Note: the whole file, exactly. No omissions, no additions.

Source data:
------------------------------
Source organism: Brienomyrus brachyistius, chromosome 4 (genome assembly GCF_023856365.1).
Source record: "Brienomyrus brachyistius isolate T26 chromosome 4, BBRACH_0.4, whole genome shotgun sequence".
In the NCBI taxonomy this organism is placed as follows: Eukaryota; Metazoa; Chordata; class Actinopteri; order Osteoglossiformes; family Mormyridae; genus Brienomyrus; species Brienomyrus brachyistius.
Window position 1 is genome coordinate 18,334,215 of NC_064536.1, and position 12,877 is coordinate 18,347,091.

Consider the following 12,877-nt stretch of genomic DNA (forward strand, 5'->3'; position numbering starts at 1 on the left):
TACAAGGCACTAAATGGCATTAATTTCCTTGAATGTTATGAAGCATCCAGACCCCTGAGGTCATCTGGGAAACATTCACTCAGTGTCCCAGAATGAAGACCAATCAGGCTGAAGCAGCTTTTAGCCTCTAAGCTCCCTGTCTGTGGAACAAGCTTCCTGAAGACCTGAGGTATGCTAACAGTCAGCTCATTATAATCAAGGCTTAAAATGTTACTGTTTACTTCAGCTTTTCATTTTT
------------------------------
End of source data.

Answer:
Source organism: Brienomyrus brachyistius, chromosome 4 (genome assembly GCF_023856365.1).
Source record: "Brienomyrus brachyistius isolate T26 chromosome 4, BBRACH_0.4, whole genome shotgun sequence".
In the NCBI taxonomy this organism is placed as follows: Eukaryota; Metazoa; Chordata; class Actinopteri; order Osteoglossiformes; family Mormyridae; genus Brienomyrus; species Brienomyrus brachyistius.
Window position 1 is genome coordinate 18,334,215 of NC_064536.1, and position 12,877 is coordinate 18,347,091.

Consider the following 12,877-nt stretch of genomic DNA (forward strand, 5'->3'; position numbering starts at 1 on the left):
TACAAGGCACTAAATGGCATTAATTTCCTTGAATGTTATGAAGCATCCAGACCCCTGAGGTCATCTGGGAAACATTCACTCAGTGTCCCAGAATGAAGACCAATCAGGCTGAAGCAGCTTTTAGCCTCTAAGCTCCCTGTCTGTGGAACAAGCTTCCTGAAGACCTGAGGTATGCTAACAGTCAGCTCATTATAATCAAGGCTTAAAATGTTACTGTTTACTTCAGCTTTTCATTTTT